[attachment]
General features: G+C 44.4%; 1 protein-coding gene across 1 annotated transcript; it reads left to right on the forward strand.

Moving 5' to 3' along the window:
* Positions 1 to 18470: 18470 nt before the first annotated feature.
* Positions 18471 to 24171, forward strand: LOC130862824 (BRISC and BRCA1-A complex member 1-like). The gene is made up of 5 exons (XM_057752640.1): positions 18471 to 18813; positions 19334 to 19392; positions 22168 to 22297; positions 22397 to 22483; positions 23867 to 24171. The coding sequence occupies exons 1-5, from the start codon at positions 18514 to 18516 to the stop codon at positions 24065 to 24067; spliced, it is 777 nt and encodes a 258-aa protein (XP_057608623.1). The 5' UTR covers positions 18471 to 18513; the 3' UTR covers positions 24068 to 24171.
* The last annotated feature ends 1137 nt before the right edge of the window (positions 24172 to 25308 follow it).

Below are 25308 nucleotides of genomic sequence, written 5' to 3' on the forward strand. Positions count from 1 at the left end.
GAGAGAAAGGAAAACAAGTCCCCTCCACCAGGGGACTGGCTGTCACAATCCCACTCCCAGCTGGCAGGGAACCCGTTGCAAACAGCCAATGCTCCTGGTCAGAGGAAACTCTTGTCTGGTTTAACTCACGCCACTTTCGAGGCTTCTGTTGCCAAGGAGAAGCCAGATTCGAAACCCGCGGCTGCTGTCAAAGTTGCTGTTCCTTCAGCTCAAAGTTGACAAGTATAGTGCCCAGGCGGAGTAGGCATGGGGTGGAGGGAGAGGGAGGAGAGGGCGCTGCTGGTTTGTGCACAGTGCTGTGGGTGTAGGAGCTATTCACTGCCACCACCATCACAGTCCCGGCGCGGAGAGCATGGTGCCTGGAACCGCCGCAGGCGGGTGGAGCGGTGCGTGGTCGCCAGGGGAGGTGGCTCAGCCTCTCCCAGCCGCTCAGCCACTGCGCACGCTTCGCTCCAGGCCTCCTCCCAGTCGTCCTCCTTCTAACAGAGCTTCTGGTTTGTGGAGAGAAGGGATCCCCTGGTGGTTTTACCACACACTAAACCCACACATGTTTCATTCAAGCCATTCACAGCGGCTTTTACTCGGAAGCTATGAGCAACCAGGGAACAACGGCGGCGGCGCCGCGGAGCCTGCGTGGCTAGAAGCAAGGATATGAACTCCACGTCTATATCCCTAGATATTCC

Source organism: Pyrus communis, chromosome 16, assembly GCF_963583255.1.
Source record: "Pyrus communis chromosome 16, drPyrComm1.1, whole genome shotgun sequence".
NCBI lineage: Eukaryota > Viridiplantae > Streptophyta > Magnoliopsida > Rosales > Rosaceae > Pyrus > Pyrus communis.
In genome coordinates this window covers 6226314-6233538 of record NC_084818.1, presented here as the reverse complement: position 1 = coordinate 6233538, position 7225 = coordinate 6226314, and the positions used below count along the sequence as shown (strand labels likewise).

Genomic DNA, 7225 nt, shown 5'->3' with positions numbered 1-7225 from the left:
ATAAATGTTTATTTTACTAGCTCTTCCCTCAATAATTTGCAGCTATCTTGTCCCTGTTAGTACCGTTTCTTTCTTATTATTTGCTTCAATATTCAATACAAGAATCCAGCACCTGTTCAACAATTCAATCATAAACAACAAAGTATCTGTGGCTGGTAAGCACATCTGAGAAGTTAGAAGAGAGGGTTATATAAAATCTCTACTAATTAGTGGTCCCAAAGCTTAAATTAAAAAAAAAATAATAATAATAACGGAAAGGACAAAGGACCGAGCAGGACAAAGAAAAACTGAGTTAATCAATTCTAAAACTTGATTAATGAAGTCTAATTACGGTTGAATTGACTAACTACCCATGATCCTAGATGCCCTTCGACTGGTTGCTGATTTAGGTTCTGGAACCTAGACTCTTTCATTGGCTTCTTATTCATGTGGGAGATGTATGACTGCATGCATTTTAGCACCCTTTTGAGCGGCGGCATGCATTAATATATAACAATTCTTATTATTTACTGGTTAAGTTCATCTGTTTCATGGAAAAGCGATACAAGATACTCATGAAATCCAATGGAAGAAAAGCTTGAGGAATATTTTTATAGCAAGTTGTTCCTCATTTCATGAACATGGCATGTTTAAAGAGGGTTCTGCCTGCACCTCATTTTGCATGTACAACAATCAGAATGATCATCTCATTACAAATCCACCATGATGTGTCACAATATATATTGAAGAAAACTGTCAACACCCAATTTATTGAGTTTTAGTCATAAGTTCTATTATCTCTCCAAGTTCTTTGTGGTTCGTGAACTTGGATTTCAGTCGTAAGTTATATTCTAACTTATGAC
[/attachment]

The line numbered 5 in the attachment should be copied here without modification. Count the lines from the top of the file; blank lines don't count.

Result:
* The last annotated feature ends 1137 nt before the right edge of the window (positions 24172 to 25308 follow it).